I think part of this is the recognition that it is okay to be playful under our own names, that being professional online does not mean being PO-faced! Please, don’t lose the Ermintrude avatar!

  6. I choose to use a persistence pseudonym because I also blog about my own mental health and I’d rather my patients did not read that. However the field I work in, it would be rather easy to identify me if you were overly keen to do so. A very well written post, have posted it to G+ too.

  7. Great piece – and all the points are relevant to the identity/anonymity/pseudonymity debate. If I can add my tuppence worth, there are a few things that I see about this issue:

    1) There are no hard and fast rules – for a lot of reasons, not least that this is something fundamentally new, and no-one knows where it is going or what the impact of anonymity and pseudonymity will be. We can guess, we can speculate, we can theorise, but no-one knows for sure.

    2) That means that whenever we set standards or guidelines, we need to understand that they need to be flexible, and need to evolve to meet the developments both in technology and it its use. We also need to be able to be tolerant (if possible) over mistakes and mistaken ideas – we’re all learning as we go along.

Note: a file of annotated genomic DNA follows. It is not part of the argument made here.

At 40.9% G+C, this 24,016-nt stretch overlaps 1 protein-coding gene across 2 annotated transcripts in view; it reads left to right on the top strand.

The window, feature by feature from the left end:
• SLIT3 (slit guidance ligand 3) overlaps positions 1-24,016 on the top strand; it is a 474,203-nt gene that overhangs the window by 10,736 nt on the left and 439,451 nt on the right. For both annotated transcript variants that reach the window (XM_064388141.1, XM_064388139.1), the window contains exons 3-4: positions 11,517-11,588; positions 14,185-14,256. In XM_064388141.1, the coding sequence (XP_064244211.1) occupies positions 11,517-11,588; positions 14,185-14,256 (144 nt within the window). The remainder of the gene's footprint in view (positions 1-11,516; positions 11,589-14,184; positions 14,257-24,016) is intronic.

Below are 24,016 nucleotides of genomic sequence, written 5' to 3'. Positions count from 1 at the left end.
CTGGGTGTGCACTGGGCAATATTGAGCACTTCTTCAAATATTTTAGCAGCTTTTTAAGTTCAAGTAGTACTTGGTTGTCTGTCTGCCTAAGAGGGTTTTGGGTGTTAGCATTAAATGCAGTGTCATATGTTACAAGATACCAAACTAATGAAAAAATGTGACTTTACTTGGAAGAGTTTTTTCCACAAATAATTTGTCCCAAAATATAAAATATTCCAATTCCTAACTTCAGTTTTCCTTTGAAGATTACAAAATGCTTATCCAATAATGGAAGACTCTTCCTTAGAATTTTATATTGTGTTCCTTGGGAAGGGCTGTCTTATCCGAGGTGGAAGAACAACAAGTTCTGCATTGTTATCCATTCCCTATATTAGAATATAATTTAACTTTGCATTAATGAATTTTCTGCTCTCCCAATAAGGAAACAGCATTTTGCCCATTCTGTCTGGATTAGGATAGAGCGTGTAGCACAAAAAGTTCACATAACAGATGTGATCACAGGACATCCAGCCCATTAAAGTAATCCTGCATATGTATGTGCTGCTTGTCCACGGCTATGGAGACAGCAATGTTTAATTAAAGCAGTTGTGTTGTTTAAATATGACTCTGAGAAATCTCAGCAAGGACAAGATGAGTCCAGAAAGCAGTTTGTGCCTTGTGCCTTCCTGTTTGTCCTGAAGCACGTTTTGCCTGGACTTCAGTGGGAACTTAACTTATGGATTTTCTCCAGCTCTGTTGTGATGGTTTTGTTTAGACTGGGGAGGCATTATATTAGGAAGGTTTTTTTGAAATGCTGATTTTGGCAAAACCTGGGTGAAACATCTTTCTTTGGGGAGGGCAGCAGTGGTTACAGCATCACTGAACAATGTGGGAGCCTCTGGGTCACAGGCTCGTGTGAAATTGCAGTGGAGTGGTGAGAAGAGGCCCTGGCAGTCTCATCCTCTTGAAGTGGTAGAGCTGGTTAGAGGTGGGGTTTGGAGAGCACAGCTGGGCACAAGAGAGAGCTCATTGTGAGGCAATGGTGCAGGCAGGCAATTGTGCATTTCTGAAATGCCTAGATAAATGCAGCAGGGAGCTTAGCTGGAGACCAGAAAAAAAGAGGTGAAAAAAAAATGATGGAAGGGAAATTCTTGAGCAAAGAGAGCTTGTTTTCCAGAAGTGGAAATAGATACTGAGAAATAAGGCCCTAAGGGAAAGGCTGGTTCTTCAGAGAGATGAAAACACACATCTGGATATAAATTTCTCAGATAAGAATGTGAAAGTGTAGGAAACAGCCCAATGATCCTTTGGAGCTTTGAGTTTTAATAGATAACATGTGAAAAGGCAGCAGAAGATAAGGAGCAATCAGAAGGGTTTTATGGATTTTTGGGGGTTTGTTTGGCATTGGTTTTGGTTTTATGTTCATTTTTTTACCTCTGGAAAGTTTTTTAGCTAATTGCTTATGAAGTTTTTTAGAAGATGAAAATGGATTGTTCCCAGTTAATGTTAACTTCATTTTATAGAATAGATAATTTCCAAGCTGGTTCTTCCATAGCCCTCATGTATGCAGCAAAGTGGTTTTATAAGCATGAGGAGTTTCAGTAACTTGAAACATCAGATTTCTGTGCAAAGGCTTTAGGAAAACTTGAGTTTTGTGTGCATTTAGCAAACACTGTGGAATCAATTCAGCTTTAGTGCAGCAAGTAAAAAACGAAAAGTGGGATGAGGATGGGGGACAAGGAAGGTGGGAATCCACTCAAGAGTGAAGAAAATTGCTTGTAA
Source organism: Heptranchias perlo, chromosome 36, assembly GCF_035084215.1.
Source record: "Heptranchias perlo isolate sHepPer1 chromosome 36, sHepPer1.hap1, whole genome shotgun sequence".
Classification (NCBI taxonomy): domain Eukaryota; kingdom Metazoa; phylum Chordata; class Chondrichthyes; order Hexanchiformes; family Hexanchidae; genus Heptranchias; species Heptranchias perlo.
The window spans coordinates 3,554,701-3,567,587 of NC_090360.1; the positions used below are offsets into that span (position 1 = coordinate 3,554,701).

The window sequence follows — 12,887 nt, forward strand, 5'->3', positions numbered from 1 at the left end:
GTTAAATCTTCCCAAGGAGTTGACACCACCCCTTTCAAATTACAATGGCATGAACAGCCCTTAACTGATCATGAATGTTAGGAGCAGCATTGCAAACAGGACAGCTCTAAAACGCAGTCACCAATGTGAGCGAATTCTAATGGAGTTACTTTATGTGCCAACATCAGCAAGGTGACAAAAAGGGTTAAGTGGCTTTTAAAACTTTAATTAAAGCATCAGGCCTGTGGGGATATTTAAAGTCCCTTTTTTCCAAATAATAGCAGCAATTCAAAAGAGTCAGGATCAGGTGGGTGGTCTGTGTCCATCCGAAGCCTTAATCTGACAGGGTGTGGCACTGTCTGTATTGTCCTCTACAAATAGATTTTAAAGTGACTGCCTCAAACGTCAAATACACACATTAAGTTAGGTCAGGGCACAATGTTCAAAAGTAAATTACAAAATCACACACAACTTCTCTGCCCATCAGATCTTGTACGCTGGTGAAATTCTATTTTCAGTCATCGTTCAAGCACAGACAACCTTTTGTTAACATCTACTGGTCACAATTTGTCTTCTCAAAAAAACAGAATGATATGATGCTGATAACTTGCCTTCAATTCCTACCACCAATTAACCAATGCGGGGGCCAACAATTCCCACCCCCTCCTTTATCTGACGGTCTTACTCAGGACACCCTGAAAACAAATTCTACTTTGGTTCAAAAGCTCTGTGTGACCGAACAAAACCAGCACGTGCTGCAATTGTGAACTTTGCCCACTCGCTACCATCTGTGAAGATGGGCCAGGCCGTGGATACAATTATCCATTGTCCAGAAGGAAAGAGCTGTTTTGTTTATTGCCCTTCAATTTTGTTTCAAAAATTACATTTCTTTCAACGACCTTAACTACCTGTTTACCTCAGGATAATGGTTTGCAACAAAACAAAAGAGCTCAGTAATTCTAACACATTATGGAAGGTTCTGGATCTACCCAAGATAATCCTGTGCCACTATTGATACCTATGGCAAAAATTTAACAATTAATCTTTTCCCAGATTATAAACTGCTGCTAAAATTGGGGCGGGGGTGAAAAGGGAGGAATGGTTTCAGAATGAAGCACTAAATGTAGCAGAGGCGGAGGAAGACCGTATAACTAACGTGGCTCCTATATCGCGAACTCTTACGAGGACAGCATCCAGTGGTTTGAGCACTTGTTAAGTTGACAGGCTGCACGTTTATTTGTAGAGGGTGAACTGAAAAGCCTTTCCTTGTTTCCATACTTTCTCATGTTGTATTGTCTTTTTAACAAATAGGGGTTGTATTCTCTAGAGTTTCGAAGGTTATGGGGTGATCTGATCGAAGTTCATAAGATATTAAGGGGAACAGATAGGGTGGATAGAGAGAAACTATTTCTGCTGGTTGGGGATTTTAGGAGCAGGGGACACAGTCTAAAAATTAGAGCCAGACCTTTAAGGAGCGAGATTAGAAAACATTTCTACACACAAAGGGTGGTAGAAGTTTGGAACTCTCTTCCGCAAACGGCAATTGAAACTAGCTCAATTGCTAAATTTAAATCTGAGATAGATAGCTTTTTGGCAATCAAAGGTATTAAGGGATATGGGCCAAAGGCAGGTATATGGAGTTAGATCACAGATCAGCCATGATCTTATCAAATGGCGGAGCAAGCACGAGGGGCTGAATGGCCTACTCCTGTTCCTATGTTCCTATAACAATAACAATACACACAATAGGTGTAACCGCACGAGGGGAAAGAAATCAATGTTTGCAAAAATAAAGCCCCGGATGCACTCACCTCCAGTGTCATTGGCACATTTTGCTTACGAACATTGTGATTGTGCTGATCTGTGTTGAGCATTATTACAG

3) As I see it, ‘real’ anonymity or ‘effective’ pseudonymity is generally only a temporary solution to a particular problem. Eventually it will be ‘broken’, whether technologically, accidentally or intentionally. We need to be prepared for that, and not get too upset when it happens. It may be that an ‘enemy’ reveals who you are, or it may be that you decide that you yourself want to reveal who you are.

    4) If you choose to mix your online with your offline persona, and let people who know you online meet you offline, then that process of having the pseudonymity/anonymity broken is likely to be faster. A purely online pseudonymous identity is more likely to be maintainable for a longer period.

    These are big issues, and we need to be careful about them. I’ve had a number of pseudonyms over the last few years, for different purposes, but ‘professionally’ I made the decision to be ‘myself’ online most of the time a couple of years ago. That in itself has implications – but I’m in a profession (academia) where there’s much less risk in my identity being revealed. For many it’s crucial to be able to keep the offline and online identities separate – and that’s why I believe that people should have the right to control the link between online and offline IDs. That’s a theoretical right, of course, because eventually the links will be revealed, but it’s a right that can make a difference at times when it’s needed. The obvious ones that come to mind for me are whistle-blowers, people operating under oppressive regimes, victims (and potential victims) of abuse and so forth. There are more.